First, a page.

Post 9/11 Immigrant Raids’ Case Gains Partial Victory

By Kenneth J. Theisen

The U.S. government had a set back regarding its various illegal actions in the war of terror it has conducted since 9/11. On November 3, 2009, the Center for Constitutional Rights (CCR) announced that five men who had been living in New York and were ultimately deported won a $1.26 million settlement from the United States government in a case which challenged post-9/11 racial profiling, illegal detention, and abuse of Muslim, Arab, and South Asian men.

Yasser Ebrahim, one of the men held at the Metropolitan Detention Center (MDC) in Brooklyn, New York after the massive post-9/11 sweeps and now living in Egypt, said: “We were deprived of our rights and abused simply because of our religion and the color of our skin. After seven long years, I am relieved to be able to try to rebuild my life. I know that I and others are still affected by what happened and that communities in the U.S. continue to feel the fallout. I sincerely hope this will never happen again.” But such illegal government actions could easily occur again unless those responsible for them are held accountable.

The class action case, Turkmen v. Ashcroft, was filed in September 2002 to challenge the arbitrary detention and mistreatment of immigration detainees by prison guards and high level Bush administration officials in the wake of 9/11. With no evidence of any connection to terrorism, hundreds of Muslim, Arab, and South Asian men were targeted and rounded up on the basis of racial and religious profiling and subjected to unlawful detention and abuse. In the opening salvos of the U.S. war of terror, the U.S. government conducted raids throughout the country and terrorized Muslim, Arab, and South Asian communities.

Among other documented abuses of U.S. government terrorism, many of the men had their faces smashed into a wall where “patriotic” guards had pinned a t-shirt with a picture of an American flag and the words, “These colors don’t run.”  The men were pushed against the t-shirt upon their entrance to MDC and told “welcome to America.”  The t-shirt was smeared with blood, yet it stayed up on the wall at MDC for months.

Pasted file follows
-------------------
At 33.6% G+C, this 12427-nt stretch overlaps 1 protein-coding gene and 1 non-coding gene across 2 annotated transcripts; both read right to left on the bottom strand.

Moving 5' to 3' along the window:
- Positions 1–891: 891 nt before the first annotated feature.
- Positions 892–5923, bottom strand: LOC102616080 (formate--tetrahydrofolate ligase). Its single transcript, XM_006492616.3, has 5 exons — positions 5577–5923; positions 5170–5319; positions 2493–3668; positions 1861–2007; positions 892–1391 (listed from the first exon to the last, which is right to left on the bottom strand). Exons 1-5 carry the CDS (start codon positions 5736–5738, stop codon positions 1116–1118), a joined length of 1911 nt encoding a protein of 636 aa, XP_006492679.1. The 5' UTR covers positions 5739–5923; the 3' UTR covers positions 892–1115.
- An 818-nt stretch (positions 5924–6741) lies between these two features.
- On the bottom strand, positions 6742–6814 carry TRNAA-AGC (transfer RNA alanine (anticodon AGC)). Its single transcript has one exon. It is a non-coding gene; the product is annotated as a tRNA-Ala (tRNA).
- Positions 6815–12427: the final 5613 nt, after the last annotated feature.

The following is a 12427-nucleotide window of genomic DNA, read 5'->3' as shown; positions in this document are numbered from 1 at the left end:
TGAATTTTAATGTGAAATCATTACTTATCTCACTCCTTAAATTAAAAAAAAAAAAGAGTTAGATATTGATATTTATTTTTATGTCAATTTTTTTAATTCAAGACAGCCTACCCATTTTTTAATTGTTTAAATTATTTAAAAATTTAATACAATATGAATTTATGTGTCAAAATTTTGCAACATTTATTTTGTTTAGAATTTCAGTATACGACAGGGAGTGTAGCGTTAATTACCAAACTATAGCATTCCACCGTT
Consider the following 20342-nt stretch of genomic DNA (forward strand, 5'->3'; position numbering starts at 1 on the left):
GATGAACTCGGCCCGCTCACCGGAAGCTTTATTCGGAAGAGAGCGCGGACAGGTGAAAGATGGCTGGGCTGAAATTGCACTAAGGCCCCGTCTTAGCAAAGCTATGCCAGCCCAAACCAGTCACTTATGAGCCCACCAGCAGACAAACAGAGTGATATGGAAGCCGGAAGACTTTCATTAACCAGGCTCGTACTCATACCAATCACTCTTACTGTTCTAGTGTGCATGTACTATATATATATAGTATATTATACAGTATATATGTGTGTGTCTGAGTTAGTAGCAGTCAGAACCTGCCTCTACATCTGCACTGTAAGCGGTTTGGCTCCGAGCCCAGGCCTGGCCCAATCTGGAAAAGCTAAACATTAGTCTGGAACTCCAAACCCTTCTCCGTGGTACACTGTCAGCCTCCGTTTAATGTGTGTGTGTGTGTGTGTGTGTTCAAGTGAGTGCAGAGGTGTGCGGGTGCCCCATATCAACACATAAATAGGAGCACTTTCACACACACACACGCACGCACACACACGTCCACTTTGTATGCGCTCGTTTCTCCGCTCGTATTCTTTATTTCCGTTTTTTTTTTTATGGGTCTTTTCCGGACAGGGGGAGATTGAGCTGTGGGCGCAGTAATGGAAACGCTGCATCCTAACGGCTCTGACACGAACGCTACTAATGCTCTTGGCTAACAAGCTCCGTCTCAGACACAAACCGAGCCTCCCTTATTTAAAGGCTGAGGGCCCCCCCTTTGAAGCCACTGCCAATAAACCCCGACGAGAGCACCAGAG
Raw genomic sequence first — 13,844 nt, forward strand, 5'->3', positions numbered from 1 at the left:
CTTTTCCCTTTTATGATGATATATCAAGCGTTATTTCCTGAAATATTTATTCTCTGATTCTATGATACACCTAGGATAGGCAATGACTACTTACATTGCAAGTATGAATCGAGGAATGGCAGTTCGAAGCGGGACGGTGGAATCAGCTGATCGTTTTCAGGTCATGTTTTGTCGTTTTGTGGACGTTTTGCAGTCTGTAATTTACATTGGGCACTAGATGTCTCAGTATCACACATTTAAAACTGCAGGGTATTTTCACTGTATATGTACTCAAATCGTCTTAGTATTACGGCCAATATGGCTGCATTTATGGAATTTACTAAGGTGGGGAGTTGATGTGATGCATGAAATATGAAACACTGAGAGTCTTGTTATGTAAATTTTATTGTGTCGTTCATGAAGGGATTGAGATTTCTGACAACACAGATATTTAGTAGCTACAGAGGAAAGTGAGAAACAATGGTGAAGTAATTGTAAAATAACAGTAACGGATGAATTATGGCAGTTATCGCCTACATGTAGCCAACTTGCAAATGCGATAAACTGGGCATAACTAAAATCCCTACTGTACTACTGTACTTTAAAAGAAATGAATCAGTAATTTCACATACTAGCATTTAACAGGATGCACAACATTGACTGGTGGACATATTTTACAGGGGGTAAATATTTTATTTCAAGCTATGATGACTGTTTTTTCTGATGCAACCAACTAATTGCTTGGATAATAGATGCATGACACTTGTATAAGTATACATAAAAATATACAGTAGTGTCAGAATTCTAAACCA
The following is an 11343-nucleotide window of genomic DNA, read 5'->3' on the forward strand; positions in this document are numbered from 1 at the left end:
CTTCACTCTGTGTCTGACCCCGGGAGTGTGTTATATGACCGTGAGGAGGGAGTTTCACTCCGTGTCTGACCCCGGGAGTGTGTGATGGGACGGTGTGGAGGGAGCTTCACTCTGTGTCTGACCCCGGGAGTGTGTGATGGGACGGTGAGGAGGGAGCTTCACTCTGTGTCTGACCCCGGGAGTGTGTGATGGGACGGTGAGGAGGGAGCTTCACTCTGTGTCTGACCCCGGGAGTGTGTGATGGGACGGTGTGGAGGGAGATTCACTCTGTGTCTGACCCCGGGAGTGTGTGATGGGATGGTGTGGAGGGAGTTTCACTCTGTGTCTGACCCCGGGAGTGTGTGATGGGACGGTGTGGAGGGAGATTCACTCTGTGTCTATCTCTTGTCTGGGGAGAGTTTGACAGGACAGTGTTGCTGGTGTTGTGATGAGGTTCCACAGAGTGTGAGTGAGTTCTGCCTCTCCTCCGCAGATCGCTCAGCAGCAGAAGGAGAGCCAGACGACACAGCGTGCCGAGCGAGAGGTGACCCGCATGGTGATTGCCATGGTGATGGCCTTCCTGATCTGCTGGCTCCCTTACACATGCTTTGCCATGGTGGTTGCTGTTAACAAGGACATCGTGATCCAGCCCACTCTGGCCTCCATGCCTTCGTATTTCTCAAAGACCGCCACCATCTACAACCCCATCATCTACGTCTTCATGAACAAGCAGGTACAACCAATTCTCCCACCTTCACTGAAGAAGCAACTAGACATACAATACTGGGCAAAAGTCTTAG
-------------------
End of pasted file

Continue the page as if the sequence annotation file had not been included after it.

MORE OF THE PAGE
Despite the outrageous actions of the government, all of the men were eventually deported. A number of the plaintiffs returned to New York under strict conditions to participate in depositions for their case against the government in early 2006. They then were forced to leave the country again.

CCR Attorney Rachel Meeropol stated, “As with the Japanese internment, history will not look kindly upon the Ashcroft raids. This is just the first step, though. To ensure that this never happens again, the former Attorney General and his cronies–the architects of this policy–must also be held accountable.”  But do not expect the Obama administration to hold the former Bush regime officials accountable. To date there has not been an investigation regarding these top officials’ actions in regard to the illegal roundups, detentions, and deportations that are the subject of the case by the Obama DOJ or any other U.S. government agency.

Some of the high-level defendants in the case were then-Attorney General John Ashcroft, FBI Director Robert Mueller, former INS Commissioner James Ziglar and officials at the Metropolitan Detention Center in Brooklyn, where the plaintiffs were incarcerated. These top-level U.S. officials have not faced justice, nor will they if we wait for the Obama administration to act on its own.

The plaintiffs who settled are Yasser Ebrahim, Hany Ibrahim,and Ashraf Ibrahim, all currently living in Egypt; Asif-Ur-Rehman Saffi, a native of Pakistan currently residing in France, and Shakir Baloch,a former physician from Pakistan residing in Toronto.